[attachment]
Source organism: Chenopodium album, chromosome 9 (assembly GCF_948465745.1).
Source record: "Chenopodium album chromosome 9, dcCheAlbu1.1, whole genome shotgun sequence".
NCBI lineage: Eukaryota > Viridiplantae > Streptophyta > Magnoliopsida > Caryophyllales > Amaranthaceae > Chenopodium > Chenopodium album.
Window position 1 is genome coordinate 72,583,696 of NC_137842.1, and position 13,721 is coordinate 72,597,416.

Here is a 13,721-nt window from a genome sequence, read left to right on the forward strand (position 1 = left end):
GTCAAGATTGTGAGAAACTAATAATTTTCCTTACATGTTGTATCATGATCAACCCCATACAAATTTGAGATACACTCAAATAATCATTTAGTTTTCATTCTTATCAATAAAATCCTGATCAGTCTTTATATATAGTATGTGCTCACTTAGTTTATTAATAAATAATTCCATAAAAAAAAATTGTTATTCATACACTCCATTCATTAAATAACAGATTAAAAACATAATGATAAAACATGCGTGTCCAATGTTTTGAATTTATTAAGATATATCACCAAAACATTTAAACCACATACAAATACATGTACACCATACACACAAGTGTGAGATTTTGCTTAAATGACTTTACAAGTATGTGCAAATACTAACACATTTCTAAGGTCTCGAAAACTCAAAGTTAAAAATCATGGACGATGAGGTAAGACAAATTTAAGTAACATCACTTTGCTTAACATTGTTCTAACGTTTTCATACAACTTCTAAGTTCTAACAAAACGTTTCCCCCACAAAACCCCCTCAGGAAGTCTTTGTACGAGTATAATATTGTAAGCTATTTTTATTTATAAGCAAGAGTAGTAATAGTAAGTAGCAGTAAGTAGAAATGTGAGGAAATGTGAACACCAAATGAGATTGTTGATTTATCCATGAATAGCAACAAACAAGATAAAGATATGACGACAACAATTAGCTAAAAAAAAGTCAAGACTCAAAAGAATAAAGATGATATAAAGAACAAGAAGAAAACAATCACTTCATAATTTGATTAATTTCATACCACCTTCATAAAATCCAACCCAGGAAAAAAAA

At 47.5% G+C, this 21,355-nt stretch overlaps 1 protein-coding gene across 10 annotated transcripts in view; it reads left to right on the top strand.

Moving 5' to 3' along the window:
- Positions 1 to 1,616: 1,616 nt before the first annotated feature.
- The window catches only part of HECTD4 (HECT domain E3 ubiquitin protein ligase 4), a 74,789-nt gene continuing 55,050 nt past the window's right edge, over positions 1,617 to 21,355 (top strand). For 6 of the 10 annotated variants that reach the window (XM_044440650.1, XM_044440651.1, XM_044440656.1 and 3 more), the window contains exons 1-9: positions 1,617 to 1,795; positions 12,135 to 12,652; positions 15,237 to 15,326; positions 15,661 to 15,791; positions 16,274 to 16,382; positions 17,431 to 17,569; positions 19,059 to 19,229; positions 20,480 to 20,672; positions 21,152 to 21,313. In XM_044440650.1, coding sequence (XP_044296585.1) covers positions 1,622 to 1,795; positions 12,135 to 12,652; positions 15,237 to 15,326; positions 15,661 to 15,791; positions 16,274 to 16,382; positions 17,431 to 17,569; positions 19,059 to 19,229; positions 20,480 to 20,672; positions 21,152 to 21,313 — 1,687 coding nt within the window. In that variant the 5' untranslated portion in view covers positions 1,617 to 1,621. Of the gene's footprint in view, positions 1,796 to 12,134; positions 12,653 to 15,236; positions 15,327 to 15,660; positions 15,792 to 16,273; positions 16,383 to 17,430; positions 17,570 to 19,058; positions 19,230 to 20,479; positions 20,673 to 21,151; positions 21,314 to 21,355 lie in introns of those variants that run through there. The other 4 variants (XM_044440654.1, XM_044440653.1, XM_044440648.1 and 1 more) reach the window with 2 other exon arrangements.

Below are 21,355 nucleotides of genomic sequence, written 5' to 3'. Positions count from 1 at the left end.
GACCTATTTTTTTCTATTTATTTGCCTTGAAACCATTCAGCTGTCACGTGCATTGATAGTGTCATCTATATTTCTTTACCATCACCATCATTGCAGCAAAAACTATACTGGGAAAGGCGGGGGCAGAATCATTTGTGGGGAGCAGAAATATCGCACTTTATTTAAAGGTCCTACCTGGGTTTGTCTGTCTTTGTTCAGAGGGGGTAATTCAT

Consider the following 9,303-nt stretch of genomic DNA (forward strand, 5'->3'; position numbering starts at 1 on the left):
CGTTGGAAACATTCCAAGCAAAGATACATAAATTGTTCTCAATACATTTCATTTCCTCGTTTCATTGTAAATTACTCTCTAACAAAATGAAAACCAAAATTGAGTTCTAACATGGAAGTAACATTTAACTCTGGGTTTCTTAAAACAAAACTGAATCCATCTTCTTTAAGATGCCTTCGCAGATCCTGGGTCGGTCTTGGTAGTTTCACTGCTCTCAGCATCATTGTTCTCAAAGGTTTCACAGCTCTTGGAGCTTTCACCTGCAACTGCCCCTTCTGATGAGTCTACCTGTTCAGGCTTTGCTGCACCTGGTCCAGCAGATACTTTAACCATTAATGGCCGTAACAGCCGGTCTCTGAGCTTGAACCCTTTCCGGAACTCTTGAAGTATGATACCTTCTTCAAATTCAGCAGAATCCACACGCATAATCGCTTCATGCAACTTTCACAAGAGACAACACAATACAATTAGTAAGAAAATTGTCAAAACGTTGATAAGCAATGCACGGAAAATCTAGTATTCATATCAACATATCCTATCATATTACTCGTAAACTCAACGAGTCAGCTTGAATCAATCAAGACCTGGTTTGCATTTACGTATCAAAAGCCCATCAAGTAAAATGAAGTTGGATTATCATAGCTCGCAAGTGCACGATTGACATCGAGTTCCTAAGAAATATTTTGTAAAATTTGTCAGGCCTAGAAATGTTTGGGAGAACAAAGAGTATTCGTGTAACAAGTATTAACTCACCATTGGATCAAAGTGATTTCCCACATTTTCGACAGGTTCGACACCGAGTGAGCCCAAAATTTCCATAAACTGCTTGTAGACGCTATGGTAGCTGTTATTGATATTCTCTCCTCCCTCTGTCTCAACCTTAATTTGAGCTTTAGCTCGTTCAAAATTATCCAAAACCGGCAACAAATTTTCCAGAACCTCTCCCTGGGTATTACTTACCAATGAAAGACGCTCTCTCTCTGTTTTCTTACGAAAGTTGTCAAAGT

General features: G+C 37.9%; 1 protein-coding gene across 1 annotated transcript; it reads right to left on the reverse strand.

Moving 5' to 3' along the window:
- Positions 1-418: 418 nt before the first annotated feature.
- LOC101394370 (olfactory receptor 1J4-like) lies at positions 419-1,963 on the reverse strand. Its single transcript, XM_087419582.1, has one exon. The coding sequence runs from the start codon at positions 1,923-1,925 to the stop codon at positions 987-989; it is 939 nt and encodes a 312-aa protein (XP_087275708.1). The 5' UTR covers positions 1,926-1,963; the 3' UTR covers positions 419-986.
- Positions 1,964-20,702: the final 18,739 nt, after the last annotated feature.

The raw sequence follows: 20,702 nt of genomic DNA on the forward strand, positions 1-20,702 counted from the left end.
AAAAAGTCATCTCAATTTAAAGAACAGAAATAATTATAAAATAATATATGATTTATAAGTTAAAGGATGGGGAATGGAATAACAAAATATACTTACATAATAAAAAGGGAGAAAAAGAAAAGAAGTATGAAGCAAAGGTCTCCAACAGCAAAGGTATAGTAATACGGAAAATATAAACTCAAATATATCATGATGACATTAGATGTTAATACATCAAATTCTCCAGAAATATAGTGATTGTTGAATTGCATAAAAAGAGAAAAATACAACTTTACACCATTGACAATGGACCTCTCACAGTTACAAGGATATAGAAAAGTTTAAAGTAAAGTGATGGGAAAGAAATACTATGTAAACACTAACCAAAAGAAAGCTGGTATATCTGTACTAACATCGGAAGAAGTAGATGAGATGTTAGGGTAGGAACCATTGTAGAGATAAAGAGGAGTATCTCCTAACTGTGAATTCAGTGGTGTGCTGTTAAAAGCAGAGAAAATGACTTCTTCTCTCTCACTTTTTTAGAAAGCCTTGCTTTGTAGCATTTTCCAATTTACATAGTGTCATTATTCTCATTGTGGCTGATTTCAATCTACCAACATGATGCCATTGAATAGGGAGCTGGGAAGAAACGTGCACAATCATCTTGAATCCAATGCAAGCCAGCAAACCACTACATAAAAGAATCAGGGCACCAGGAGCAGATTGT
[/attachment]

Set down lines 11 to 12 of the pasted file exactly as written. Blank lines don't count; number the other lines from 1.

Below are 21,355 nucleotides of genomic sequence, written 5' to 3'. Positions count from 1 at the left end.
GACCTATTTTTTTCTATTTATTTGCCTTGAAACCATTCAGCTGTCACGTGCATTGATAGTGTCATCTATATTTCTTTACCATCACCATCATTGCAGCAAAAACTATACTGGGAAAGGCGGGGGCAGAATCATTTGTGGGGAGCAGAAATATCGCACTTTATTTAAAGGTCCTACCTGGGTTTGTCTGTCTTTGTTCAGAGGGGGTAATTCAT